The built-in BitTorrent client is straightforward to use – pick a folder for your downloads, and then use the download manager web page to either browse for a torrent file, or enter the URL of one. We had no difficulty grabbing the latest Ubuntu release, and there are settings to limit bandwidth, if you wish. Without that, it happily maxed out our ADSL connection. It’s a shame there’s no desktop widget to kick off a download though, as you have to sign in to the web interface.
Still, there are some quirks to the LinkStation’s interface. Apple’s Time Machine backup is supported (for Windows users, Memeo is included), but setting it up isn’t entirely straightforward. You have to enter the name of the Mac you want to back up, and it’s Ethernet MAC address – both of which the manual explains you need to dig out of preferences panels.
It’s a shame you can’t simply browse for the information. Once you’ve entered the settings, you’ll then see a message telling you that the backup disk is being created. What it doesn’t tell you, but the manual does, is that you should wait around ten minutes before attempting to connect, otherwise you’ll get an error from the Mac.
Another niggle we found here was that setting up Time Machine automatically enabled Apple’s file sharing protocol on the share we chose as the destination. Fair enough, but another share was set to SMB only, and as a consequence it effectively disappeared from the Mac’s browser, leading to much head scratching. Presumably, it’s a Mac issue, but a warning note would have been useful. That aside, Time Machine appeared to work well, and it’s certainly an alternative to Apple’s Time Capsule, which is another £50, albeit with wireless.
The Media server is an improvement on older LinkStations, though there’s not much in the way of configuration options, beyond setting a refresh period and picking a folder to share. You can allow USB drives to be shared too, and restrict access to specific DLNA clients, but that’s about it.
Buffalo's Nas Navigator includes a Mac version as well as Windows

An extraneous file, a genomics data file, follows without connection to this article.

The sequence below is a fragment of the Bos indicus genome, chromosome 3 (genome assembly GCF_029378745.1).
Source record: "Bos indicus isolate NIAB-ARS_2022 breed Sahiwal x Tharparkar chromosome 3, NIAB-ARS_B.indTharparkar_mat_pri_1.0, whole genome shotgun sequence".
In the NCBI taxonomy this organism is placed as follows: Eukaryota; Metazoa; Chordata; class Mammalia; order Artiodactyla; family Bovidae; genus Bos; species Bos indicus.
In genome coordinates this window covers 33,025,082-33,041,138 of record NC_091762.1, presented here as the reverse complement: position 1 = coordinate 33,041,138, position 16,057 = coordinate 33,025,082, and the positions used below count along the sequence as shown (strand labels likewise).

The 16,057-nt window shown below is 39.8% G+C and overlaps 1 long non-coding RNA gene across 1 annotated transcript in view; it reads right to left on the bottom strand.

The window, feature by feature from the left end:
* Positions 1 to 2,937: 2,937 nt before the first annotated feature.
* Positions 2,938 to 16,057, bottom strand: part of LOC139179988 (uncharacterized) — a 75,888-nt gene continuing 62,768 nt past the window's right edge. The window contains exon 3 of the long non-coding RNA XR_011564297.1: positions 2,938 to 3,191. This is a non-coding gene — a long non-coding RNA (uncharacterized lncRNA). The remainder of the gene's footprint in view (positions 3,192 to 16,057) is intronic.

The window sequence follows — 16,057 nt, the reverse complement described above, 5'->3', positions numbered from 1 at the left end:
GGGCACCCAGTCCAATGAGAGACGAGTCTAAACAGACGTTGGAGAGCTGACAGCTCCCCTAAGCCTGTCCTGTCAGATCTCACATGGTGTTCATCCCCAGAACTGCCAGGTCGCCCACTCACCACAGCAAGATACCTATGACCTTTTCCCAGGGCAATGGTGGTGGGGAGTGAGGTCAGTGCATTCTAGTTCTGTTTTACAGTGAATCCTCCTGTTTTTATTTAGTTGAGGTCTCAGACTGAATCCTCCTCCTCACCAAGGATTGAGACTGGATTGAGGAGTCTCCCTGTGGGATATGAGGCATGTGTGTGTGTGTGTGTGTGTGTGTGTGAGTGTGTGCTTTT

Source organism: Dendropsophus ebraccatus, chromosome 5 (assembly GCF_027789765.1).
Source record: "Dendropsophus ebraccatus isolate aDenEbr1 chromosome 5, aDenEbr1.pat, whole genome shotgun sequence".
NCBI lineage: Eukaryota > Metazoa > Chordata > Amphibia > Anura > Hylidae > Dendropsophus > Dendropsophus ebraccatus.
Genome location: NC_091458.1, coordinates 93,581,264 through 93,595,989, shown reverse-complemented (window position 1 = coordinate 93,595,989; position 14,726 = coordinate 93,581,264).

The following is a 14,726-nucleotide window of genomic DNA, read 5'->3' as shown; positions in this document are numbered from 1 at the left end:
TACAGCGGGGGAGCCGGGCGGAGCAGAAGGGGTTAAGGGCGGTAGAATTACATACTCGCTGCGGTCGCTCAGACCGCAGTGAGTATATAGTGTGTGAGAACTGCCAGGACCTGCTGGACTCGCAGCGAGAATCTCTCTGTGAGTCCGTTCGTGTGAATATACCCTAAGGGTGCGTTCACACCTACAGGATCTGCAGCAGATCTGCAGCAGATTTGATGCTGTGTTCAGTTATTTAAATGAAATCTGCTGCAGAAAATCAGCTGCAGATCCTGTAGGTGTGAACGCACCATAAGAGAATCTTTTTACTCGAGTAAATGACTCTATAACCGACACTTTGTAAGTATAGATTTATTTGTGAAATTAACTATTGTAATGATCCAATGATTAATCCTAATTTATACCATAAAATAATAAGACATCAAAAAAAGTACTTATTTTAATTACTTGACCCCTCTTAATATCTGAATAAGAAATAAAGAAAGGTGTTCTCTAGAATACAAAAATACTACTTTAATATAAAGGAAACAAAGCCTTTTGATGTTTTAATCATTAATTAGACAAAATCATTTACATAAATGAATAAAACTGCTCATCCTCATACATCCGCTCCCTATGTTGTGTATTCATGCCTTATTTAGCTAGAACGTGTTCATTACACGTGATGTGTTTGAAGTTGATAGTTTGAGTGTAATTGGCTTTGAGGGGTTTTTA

It had no issues serving up a variety of files, including MKVs, to our streamer, and we were able to scan backwards and forwards through an HD stream without any glitches when we stopped, with perfect sync. iTunes spotted the music files, and happily played bought tracks that we’d copied to the LinkStation, too.
Nothing so elusive as perfection
Does this suffer from the same path length restriction that plagues the older models?
Web 2.0, as we're talking about un-lived-up-to expectations here.
@No mention of RAID
I too have a ReadyNAS Duo, though only with 2x500GB. Still it does CIFS, AFP, NFS, FTP, HTTP, DLNA streaming (to PS3 in my case) and even rsync! Plus once rooted you can SSH on, and I've also thrown on Transmission as my torrent client of choice. Pretty easy to use and I've made tweaks to make sure that it only torrents between midnight and 8am when I don't get monitored for bandwidth usage. All in all, I'm extremely happy with it.
'Cos if it is, they can cram it where the sun don't shine ...
DLNA , don't make me laugh
What does "DLNA-certified media streamer" mean.
I have various bits of kit that are all officialy DLNA certified ( v 1.5)
will they talk to eahc other, wil they heck,
the latest is sony, who now say they are DLNA , but only between Sony kit.
what a laugh
The included software does not find LINKSYS products on the network, it finds BUFFALO products on the network!